Muggles for Harry Potter

Rowland, Jennifer jennifer.rowland at ic.ac.uk
Wed Jun 21 06:42:20 EDT 2000


 
>> science is a process. _New Scientist_ erred in giving a platform to
>the
>> creationists because the creationists deride and abjure the process.
>They
>> are absolutists, plain and fixed and they manipulate selected oddments
>of
>> data ("cherry picking" is the term). While the periodic table may be
>> massively useful in grouping elements according to their properties
>and
>> nuclear size, and the same with many of the "facts" used as a basis
>for
>> science, they are only the best models we have at this time. Were you
>of
>> a mind, you could pick out and selectively exploit inconsistencies,
>explain
>> how the transuranics are the devil's elements because they don't fit
>into
>> the divinely ordered pattern (some scientist made it up? nah, god's
>>puppet)
>> *and* they're terribly bad for people &c &c.
>

>I am genuinely puzzled about the above comment and I would like some
>light
>thrown on it, please. If the creationists are so patently wrong why
>aren't
>you feeling sorry for them rather than protesting about them being given
>the
>right to make fools of themselves?

I think the problem would be that innocent (non-science-background)readers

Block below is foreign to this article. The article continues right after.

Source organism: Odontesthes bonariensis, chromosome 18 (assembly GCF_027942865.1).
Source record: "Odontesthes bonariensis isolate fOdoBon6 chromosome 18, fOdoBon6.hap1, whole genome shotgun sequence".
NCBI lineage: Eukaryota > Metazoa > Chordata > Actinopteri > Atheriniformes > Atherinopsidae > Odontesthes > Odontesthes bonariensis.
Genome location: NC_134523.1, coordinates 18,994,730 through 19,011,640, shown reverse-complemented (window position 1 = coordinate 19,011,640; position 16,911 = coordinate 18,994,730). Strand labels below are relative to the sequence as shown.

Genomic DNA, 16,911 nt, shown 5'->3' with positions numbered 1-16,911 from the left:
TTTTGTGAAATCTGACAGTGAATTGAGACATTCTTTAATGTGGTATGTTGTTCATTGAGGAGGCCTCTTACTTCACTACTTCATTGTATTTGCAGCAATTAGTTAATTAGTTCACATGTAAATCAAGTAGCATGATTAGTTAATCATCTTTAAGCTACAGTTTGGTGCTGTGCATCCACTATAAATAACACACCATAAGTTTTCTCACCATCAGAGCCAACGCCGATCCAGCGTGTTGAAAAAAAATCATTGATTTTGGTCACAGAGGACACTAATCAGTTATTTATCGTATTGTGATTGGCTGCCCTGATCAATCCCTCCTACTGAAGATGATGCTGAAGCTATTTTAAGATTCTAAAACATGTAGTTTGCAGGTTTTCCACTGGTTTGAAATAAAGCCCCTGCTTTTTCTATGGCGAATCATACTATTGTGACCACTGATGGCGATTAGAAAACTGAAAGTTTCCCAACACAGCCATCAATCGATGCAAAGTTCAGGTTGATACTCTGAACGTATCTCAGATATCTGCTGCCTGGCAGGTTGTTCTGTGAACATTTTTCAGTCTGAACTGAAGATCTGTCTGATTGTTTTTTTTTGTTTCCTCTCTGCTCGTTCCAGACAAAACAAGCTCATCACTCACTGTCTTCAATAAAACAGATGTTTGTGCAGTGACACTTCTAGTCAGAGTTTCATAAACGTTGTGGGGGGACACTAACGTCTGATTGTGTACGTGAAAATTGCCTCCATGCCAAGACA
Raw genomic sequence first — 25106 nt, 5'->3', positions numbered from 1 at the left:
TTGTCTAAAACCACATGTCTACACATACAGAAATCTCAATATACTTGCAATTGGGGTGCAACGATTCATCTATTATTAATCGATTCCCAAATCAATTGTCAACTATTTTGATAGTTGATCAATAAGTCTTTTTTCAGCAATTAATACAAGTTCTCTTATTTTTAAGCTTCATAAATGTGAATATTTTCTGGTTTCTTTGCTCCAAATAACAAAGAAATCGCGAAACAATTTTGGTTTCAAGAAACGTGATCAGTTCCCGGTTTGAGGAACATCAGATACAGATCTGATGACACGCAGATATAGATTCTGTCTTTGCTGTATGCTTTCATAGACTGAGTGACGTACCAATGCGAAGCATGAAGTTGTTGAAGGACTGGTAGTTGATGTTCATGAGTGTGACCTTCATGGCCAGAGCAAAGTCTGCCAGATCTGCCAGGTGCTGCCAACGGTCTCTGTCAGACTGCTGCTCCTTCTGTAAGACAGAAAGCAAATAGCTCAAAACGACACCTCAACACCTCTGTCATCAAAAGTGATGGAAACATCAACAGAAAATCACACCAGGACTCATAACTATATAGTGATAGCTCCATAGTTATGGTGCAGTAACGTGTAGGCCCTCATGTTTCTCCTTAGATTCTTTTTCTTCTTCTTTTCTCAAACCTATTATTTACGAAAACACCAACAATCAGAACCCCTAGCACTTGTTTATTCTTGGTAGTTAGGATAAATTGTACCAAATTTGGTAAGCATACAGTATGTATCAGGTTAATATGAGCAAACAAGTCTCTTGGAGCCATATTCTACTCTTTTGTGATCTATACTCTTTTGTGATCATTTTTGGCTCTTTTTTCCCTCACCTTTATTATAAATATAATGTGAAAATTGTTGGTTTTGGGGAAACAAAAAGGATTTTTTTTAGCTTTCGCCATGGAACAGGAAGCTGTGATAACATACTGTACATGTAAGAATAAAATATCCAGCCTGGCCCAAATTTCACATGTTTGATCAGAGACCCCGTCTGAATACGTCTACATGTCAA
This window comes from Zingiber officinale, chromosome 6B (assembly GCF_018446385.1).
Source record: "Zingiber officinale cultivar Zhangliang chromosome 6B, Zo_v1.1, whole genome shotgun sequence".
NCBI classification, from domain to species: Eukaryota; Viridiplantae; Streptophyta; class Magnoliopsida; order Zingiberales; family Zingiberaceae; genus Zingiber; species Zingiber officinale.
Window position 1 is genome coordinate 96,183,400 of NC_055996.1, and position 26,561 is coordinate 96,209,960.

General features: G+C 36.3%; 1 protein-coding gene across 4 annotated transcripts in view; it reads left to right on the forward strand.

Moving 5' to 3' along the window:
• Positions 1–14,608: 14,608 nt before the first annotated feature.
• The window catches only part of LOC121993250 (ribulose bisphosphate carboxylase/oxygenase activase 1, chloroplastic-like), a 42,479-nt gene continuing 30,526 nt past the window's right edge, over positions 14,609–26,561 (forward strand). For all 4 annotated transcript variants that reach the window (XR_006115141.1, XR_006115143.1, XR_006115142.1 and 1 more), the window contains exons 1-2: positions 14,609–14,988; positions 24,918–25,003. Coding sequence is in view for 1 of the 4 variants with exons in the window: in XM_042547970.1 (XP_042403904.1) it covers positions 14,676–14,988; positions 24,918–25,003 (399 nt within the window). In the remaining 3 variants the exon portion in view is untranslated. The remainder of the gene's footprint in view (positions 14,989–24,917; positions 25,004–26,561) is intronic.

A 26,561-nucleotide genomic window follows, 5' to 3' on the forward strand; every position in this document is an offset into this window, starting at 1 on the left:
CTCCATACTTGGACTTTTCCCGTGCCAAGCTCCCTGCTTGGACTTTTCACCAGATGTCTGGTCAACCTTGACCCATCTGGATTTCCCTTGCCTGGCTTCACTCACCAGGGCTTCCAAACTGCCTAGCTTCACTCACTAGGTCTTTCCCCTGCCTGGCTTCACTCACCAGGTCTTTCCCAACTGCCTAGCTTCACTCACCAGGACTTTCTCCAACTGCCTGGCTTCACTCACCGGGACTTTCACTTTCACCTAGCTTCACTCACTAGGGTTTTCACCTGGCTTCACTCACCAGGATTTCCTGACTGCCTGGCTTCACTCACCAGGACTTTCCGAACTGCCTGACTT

might take them seriously, not realising that they were arguing from a
religious and not scientific viewpoint, because they use scientific-sounding
words. The creationists misrepresent their position, and try to make fools
of other people. They are too powerful, especially in America, to feel sorry
for them. The consequences of their ideas being bolstered up and taken more
seriously in any society could be very repressive and unpleasant. When a
religion is in power it does not tend to be tolerant of dissenters.

I agree very much with the seperate spheres idea, that religion is about
spirituality and morals, which are internal decisions for people, and
science is about how the physical world works. Of course moral decisions
have to be made about what technologies are acceptable, etc, but the
religious (or any other) position of the researcher should not lead them to
misrepresent what really happens. This is falsifying data, lying in order to
convince people of your ideas, and is seriously wrong. I would say that the
example given above, of cherrypicking inconsistencies and using them to
argue against science as a whole rather than to create a better model, fits
very neatly into this slot. 
 The idea of a God watching over us is very seductive and many people want
to believe it, so evangelisers do well enough without stealing scientists'
clothes. I don't think they should be allowed to get away with distorting
science for their own reasons.

Jennifer
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